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beginner forum: for novice and developing blues harp players > 3rd hole bending beyond semitone
3rd hole bending beyond semitone
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4 posts
Jan 11, 2021
2:08 PM
I am practicing bending now and just started getting slightly more reliable technique. I think that in the past I relied more on tilting the harp partially because my single note embouchure was previously done with partial tongue "touching" and now I worked out better pucker embouchure so I can actually work on shaping the resonant properties of mouth cavity. I watch YT videos and I try to relax, move tongue back and up - all that.

Got reliable half tone on hole 1 and 4.

What is a bit surprising (on hole 4) that more backward tongue is not necessarily translating into deeper bend - there is some fine tuning of the shape of the mouth cavity that gives you nice stable bend fairly early in process of moving tongue back. And it does feel as if you hit resonance - with narrow bandwidth - move jaw more and bend weakens.

Not sure if that is what is expected.

What bothers me me is that I cannot seem to find anything remotely similar on third hole. I get down maybe 40 cents and it is airy and weak - can't go any farther.

Any pointers?

PS. I work on A harp now (Special 20) - it seems that bending "geometry" is key dependent - perhaps I should start from a different harp/key?
6 posts
Jan 11, 2021
10:28 PM
My first thought here is that you probably would have an easier time learning these bends on a C or higher.
6877 posts
Jan 12, 2021
4:34 AM
Well, I dunno. On an A harp tuned to 443 I can bend the B in hole 4 down to an A, albeit 30 cents sharp. I have the tip of my tongue touching the harp and am basically "humping" the tongue back into the cavity of my soft palette. Some people describe this as opening their throat and claim to be bending from the throat. It can feel like that, if that's where you focus your attention, but it's actually a combination of factors, or a coordination of movements involving much of the vocal tract, which is dominated by the tongue and glottis and driven by the diaphragm.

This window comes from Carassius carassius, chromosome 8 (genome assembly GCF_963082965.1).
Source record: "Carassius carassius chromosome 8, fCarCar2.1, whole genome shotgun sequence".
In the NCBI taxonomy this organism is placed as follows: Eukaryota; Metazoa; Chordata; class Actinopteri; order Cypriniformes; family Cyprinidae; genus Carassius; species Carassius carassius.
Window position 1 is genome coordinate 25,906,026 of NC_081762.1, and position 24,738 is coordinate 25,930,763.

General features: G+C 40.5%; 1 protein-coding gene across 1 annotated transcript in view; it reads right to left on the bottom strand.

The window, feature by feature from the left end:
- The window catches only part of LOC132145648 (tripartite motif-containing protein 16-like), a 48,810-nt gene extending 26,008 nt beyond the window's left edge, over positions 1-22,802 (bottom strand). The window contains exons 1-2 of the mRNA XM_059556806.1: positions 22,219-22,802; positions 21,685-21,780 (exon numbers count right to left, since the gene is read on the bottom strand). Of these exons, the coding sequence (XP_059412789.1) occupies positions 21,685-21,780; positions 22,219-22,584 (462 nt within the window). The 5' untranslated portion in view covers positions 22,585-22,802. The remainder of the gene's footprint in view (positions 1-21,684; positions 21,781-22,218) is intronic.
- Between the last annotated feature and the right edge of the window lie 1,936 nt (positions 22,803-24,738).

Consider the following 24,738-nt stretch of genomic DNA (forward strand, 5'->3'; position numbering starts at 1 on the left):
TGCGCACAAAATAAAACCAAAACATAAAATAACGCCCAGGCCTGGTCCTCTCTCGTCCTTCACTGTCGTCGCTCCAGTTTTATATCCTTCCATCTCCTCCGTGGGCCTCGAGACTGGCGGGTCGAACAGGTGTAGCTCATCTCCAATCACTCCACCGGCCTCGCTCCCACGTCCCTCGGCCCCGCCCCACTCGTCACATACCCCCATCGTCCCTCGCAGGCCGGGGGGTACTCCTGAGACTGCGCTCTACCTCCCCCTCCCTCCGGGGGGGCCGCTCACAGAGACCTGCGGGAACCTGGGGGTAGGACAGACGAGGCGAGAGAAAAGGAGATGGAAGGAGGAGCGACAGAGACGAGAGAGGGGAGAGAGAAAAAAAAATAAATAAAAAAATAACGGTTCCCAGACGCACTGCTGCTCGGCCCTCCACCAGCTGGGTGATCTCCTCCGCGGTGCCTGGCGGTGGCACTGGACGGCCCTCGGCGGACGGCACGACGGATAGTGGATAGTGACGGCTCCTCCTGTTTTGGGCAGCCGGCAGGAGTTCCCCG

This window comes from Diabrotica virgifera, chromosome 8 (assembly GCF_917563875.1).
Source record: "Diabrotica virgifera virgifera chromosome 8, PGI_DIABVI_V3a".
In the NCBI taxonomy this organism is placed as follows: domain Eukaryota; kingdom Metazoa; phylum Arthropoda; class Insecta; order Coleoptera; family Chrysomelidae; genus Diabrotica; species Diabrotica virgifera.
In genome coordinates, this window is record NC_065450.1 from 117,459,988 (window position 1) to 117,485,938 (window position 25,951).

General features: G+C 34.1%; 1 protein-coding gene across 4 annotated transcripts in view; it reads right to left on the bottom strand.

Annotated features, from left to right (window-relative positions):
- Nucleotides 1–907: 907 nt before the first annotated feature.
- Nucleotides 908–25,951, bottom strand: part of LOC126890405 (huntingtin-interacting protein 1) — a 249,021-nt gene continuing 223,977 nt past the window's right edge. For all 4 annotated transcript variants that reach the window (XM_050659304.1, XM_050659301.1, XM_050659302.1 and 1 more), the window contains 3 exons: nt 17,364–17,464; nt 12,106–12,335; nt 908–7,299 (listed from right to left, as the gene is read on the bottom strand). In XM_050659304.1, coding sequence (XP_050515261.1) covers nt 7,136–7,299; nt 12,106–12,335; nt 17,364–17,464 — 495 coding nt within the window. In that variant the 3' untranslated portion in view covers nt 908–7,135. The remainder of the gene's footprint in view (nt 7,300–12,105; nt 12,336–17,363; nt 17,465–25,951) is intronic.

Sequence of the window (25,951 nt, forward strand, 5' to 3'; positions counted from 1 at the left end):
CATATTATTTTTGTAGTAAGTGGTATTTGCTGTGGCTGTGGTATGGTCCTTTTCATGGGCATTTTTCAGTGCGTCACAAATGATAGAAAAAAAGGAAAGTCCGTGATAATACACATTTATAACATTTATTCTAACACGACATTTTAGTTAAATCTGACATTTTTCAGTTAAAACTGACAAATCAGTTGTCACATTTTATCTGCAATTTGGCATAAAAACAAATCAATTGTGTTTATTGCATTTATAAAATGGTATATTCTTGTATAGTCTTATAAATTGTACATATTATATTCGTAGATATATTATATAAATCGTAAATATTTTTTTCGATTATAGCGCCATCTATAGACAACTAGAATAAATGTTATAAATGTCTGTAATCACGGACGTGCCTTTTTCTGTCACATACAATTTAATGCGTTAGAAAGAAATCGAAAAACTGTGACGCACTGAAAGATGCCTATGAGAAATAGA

As to the 3, which is a natural G# on the A harp; it will bend to a rather sharp E in my mouth. About 40 cents sharp of the E in blow 3.

I remember when I obtained my first Low F, I could not bend the 1 draw, and found the 2 draw rather a challenge.

When I a asked for advice on MBH, the first such was "umm, practice?".
I didn't find that very helpful at the time, although it's essentially correct. There are ways of practicing though.

I think the advice above, about using a higher key harp, will probably help, although I'm sure you'd get there on the A as well.

You need the right embouchure, and the embouchure needs to develop strength and coordination. You can't really force those things, but you can encourage them. Playing on a C harp may well help, a little like weightlifting. When you start out you simply don't have the strength to move the big weight and you can spend a long time trying and getting nowhere and not be a lot better off. If you start with something you can actually move, you will develop more quickly.

And keep at it. You know the type of movement that's needed so keep on trying and you will get momentary successes. Gradually you will learn how to make those more frequent and as you do you will develop your coordination and control over the muscles you are using to get the sound. It really is a lot like learning to speak. There's a lot of experimentation going on.

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